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As the President of the International Association of Arson Investigators (IAAI), I am writing this letter to commend Dave Jamieson on the stellar work he did on his “Letters From an Arsonist” article (6/1).
For far too long, the crime of arson has been routinely portrayed in the media as a “property” crime and one of fleeting interest to society. It is time to change that portrayal, and Mr. Jamieson has stepped forward with this article of an arsonist who spent over 30 years committing crimes against people, and to expose the human, emotional, and physical toll that arsonists inflict on every one of us—every day.
Fire is a tool. In the hands of an arsonist, it is a weapon; no different from a handgun or a knife used by any other cowardly criminals to strike terror in their victims. In the hands of individuals like Thomas Sweatt, fire is a weapon of mass destruction. Left to the laws of science and physics, a bullet will quickly fall to the ground and eliminate any further danger to potential victims. Applying laws of science and physics to a single struck match dropped to the ground and left unabated can destroy hundreds of thousands of acres, homes, and people. The need for aggressive, relentless, and scientifically based investigations is paramount.
In a research paper produced by the U.S. Fire Administration called “Arson in the United States,” arson is the leading cause of fire in the United States. Each year, an estimated 267,000 fires are attributed to arson, which results in $1.4 billion in property loss and causes over 2,000 injuries and 475 deaths. In recent years, we have started to see a gradual decline in some of those numbers, thanks in part to the commitment of the professional investigators and the training they pursue. The IAAI has been in existence for over 60 years and is recognized around the world as the leader in the training and education of fire investigators.
The task of investigating fires for origin and cause is like none other. The commitment to see this task to the end takes special individuals like those who removed Mr. Sweatt from society, to whom we all owe a great debt of gratitude. Sadly, the battle continues every day across the country and around the world, as more and more fires go unsolved, or worse, not investigated. IAAI is committed to fighting this problem by training and educating the dedicated professional fire investigator. Perhaps Mr. Jamieson’s work will also help to erode the ignorance and apathy that seems so pervasive in the general population’s regard to the crime of arson.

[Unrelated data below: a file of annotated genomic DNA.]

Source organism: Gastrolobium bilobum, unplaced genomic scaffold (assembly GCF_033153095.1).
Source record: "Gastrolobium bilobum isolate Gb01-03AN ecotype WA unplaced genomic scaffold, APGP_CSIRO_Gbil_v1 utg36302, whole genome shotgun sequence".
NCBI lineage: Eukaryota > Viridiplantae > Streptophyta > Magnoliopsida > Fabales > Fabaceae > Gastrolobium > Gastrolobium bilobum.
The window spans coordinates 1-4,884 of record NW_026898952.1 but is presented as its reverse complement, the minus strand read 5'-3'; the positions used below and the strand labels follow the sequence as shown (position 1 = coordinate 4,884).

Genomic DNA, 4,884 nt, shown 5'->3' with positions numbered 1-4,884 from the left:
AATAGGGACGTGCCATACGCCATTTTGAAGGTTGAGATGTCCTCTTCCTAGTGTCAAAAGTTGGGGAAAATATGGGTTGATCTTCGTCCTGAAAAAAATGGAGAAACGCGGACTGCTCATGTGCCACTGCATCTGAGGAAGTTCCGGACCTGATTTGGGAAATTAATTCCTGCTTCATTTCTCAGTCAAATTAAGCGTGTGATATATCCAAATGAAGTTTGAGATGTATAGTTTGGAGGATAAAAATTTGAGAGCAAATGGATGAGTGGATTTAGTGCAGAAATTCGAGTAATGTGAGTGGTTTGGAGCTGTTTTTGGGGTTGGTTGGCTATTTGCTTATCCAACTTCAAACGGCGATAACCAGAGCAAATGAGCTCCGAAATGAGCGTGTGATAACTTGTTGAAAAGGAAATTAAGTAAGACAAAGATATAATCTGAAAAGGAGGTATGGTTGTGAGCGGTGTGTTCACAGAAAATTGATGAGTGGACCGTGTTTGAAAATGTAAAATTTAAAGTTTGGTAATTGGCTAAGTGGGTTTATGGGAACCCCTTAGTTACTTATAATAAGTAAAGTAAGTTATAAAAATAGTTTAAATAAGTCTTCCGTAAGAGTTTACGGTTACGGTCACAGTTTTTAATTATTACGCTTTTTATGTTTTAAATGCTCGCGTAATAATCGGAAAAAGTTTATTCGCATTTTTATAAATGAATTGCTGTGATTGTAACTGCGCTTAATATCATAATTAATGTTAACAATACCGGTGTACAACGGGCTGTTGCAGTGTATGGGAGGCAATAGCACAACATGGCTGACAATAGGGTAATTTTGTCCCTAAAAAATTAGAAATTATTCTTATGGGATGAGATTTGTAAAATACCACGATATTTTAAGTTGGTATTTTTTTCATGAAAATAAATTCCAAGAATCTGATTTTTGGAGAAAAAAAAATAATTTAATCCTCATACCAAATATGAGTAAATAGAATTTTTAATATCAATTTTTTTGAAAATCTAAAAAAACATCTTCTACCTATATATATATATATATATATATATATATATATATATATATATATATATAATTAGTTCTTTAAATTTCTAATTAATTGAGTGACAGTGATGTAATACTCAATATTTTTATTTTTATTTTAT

Thank you, Mr. Jamieson, and thank you to all the men and women around the world committed to improving our lives through the diligent efforts to investigate fires and solve the crime of arson.
President, International Association of Arson Investigators
Generally, I enjoyed reading Mark Jenkins’ review of Charles Burnett’s Killer of Sheep (6/1). But I was struck by Mr. Jenkins’ comment that there is only one “white person with a speaking part” in the movie. Is he concerned that white folks might not be able to relate to such a movie? Is that why it’s remarkable? Are we to look forward to similar notes in the future when there are few black speaking parts in movies? Is Mr. Jenkins aware that black folks routinely watch and enjoy movies without a single black face on screen? In fact, there are whole cinematic universes in which black folks don’t even seem to exist. (The overwhelming number of movies set in the future for example. One wonders whether the makers of such films envision some apocalyptic event in which only blacks fail to venture into that undiscovered country.) But we manage to enjoy those movies as long as they’re done well. Let’s leave out the comments about the paucity of white speaking parts on screen unless you’re also willing to note the billions of instances in which there are no or few black speaking parts in the movies.